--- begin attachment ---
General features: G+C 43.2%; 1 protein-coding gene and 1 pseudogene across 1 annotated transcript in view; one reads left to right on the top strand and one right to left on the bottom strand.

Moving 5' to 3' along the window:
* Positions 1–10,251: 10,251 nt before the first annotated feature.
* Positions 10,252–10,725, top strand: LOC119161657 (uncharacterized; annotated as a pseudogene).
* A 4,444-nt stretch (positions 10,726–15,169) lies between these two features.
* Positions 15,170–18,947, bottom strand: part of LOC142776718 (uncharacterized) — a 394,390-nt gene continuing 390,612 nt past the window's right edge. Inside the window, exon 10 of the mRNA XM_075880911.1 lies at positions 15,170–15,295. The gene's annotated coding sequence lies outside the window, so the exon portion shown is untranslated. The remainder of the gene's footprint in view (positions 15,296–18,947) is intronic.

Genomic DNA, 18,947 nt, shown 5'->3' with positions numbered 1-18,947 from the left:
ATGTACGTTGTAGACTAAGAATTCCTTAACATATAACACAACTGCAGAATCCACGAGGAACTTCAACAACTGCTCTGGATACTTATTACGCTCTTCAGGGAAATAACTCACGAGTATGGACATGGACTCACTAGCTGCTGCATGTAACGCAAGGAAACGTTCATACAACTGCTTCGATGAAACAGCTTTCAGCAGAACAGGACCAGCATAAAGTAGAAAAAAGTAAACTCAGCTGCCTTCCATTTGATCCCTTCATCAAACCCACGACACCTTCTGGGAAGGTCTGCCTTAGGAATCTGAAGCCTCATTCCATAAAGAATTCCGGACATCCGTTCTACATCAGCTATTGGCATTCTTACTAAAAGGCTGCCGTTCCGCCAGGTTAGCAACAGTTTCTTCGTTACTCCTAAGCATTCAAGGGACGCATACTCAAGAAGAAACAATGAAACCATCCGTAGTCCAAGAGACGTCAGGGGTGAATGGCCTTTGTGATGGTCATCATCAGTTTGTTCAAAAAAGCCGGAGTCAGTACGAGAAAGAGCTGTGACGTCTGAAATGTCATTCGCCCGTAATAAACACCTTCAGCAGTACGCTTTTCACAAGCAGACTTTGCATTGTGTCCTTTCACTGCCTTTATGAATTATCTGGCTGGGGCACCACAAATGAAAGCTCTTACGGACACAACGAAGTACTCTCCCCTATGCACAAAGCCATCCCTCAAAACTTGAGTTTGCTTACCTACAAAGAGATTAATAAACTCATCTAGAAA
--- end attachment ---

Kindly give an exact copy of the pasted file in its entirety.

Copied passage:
General features: G+C 43.2%; 1 protein-coding gene and 1 pseudogene across 1 annotated transcript in view; one reads left to right on the top strand and one right to left on the bottom strand.

Moving 5' to 3' along the window:
* Positions 1–10,251: 10,251 nt before the first annotated feature.
* Positions 10,252–10,725, top strand: LOC119161657 (uncharacterized; annotated as a pseudogene).
* A 4,444-nt stretch (positions 10,726–15,169) lies between these two features.
* Positions 15,170–18,947, bottom strand: part of LOC142776718 (uncharacterized) — a 394,390-nt gene continuing 390,612 nt past the window's right edge. Inside the window, exon 10 of the mRNA XM_075880911.1 lies at positions 15,170–15,295. The gene's annotated coding sequence lies outside the window, so the exon portion shown is untranslated. The remainder of the gene's footprint in view (positions 15,296–18,947) is intronic.

Genomic DNA, 18,947 nt, shown 5'->3' with positions numbered 1-18,947 from the left:
ATGTACGTTGTAGACTAAGAATTCCTTAACATATAACACAACTGCAGAATCCACGAGGAACTTCAACAACTGCTCTGGATACTTATTACGCTCTTCAGGGAAATAACTCACGAGTATGGACATGGACTCACTAGCTGCTGCATGTAACGCAAGGAAACGTTCATACAACTGCTTCGATGAAACAGCTTTCAGCAGAACAGGACCAGCATAAAGTAGAAAAAAGTAAACTCAGCTGCCTTCCATTTGATCCCTTCATCAAACCCACGACACCTTCTGGGAAGGTCTGCCTTAGGAATCTGAAGCCTCATTCCATAAAGAATTCCGGACATCCGTTCTACATCAGCTATTGGCATTCTTACTAAAAGGCTGCCGTTCCGCCAGGTTAGCAACAGTTTCTTCGTTACTCCTAAGCATTCAAGGGACGCATACTCAAGAAGAAACAATGAAACCATCCGTAGTCCAAGAGACGTCAGGGGTGAATGGCCTTTGTGATGGTCATCATCAGTTTGTTCAAAAAAGCCGGAGTCAGTACGAGAAAGAGCTGTGACGTCTGAAATGTCATTCGCCCGTAATAAACACCTTCAGCAGTACGCTTTTCACAAGCAGACTTTGCATTGTGTCCTTTCACTGCCTTTATGAATTATCTGGCTGGGGCACCACAAATGAAAGCTCTTACGGACACAACGAAGTACTCTCCCCTATGCACAAAGCCATCCCTCAAAACTTGAGTTTGCTTACCTACAAAGAGATTAATAAACTCATCTAGAAA